Health and safety for the self employed?

As announced in the Queen’s speech on 09 May 2013, there may be exemption for some self employed workers from current health and safety legislation. There are no cuts to regulations, rather, the removal of some self employed from the responsibility to create a safe working environment as long as they do not pose a risk to the public. It is restricted to entrepreneurs who do not employ others. If the self employed were to injure themselves (and in doing so, not pose a risk to their environment), then, it is not normally in the public interest to prosecute the person who injured themselves as they have already suffered harm at their own doing.

These changes could affect around one million self employed people. It has been reported that the bill has been introduced because the government wishes to highlight its commitment to small businesses. There is the view that health and safety legislation is putting unnecessary strain on small businesses. The Coalition seems to want to cut down on unnecessary red tape for those who are running their own workload.

However, according to statistics from Unite the Union, self employed people can make work more dangerous in certain instances. According to Unite the Union, there is a fatality rate of 1.2 per 100,000 for the self-employed as against 0.5 per 100,000 for employees. To add to this statistic, there may be some confusion, as some self employed people may not know whether they are exempt from health and safety law or not. Some may assume that they do not pose a risk to the public in going about their work, and, in doing so could possibly put others at risk. So, relaxing the rules does concern some people. Because of these changes, a level of protection may be removed that currently exists and this may lead to an increase in deaths, injuries, and illnesses.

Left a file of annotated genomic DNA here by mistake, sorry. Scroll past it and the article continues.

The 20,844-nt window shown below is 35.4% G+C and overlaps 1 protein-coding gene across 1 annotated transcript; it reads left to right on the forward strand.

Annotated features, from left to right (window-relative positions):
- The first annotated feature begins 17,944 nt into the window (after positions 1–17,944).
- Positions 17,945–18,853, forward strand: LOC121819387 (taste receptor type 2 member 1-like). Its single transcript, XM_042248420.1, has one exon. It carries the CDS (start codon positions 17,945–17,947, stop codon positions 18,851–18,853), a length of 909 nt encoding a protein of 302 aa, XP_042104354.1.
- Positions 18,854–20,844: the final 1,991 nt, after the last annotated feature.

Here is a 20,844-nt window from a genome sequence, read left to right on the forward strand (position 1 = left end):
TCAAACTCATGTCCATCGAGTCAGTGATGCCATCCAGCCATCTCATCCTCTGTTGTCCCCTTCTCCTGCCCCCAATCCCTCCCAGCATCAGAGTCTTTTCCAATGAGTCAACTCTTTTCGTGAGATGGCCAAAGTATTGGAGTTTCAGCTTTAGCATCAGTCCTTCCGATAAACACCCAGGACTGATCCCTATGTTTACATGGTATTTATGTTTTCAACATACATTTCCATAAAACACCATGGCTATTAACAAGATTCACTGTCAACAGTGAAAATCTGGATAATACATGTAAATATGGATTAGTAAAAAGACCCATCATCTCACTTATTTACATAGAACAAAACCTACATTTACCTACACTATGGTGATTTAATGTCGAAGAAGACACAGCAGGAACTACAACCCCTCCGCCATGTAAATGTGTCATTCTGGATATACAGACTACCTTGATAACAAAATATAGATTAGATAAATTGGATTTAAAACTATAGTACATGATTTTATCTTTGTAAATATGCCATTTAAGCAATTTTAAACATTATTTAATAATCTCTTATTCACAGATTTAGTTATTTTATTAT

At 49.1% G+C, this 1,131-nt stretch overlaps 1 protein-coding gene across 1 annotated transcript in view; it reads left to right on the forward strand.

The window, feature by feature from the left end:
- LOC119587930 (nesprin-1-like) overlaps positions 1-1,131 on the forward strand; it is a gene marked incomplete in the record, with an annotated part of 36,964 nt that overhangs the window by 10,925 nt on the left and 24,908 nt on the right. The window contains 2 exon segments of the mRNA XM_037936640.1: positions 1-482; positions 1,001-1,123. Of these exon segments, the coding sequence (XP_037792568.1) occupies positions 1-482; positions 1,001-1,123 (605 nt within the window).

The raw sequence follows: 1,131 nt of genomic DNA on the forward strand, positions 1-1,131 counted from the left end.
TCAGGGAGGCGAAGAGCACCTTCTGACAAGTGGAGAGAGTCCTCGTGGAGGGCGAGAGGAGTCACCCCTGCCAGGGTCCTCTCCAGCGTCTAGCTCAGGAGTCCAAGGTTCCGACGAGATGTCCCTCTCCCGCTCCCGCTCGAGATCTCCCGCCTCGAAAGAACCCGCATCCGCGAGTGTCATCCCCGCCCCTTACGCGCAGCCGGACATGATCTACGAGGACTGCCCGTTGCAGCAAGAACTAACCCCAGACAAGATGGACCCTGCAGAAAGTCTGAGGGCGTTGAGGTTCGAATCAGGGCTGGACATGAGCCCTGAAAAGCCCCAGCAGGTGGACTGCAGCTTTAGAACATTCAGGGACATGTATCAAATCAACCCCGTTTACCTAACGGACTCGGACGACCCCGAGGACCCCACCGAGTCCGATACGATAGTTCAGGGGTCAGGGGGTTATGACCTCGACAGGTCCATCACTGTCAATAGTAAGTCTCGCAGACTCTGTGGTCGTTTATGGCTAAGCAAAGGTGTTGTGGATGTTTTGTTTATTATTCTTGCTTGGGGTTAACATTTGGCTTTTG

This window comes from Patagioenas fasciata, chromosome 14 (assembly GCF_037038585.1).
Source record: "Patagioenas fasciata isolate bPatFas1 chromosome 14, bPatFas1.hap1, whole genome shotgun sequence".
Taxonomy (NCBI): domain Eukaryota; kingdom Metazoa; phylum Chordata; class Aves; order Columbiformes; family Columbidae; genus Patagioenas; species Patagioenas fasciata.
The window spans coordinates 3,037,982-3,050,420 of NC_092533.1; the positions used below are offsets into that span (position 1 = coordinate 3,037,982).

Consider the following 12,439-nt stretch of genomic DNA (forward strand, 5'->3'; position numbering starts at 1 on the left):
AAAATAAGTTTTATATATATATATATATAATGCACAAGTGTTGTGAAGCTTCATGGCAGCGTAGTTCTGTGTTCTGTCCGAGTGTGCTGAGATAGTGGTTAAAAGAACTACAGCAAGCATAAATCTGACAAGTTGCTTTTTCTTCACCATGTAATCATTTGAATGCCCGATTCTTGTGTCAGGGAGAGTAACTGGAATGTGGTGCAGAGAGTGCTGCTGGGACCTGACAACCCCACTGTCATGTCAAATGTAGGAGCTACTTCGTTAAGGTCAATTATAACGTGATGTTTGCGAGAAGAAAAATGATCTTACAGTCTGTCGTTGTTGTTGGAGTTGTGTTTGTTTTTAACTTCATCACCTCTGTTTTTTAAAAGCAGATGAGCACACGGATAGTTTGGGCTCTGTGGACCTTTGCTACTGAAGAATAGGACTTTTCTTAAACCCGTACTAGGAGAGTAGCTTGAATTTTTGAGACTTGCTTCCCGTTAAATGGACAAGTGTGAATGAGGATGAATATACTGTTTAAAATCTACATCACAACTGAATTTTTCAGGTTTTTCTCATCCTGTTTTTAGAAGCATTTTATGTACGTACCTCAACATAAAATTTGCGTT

Some self employed people many not have adequate knowledge and an awareness of the risks to be able to assess whether their work environment is a threat to others. Courts may have a hard time trying to define ““no potential risk of harm”. Obviously, there is no such thing as absolutely no risk, it is related to degree of risk. Attempting to categorize risk according to sector will also be fraught with problems as many sectors may have blurred areas, for example, an office worker in the hazardous chemical manufacturing plant. In some sectors, health and Safety law may be mistakenly not followed.

However, in the UK, the Health and Safety at Work Act imposes a duty on self employed people to have the responsibility so that they or the public are not exposed to significant risks. The law varies in different countries. In Sweden, for example, the self employed are only covered in relation to chemicals and machinery to protect their safety and that of others. Occupations of the self employed vary widely. Not all self employed will be exempt, only those that pose no risk to the public. Obviously workers in high risk areas like agriculture or construction wont be exempt. However, those working at home, for example,  on IT takes may be exempt as they pose practically no risk to the public.

It was pointed out in the Queen’s speech that this deregulation would only apply to low risk jobs but there is a need to be clear on what is considered a dangerous profession. The law is not there to create an unnecessary burden but to teach society to be responsible, have common sense and to learn in a way that will aim to enhance existing laws to mature naturally, so that future generations can learn from experience.




Sources  ier   aviva   telegraph  rospa work place safety   unison


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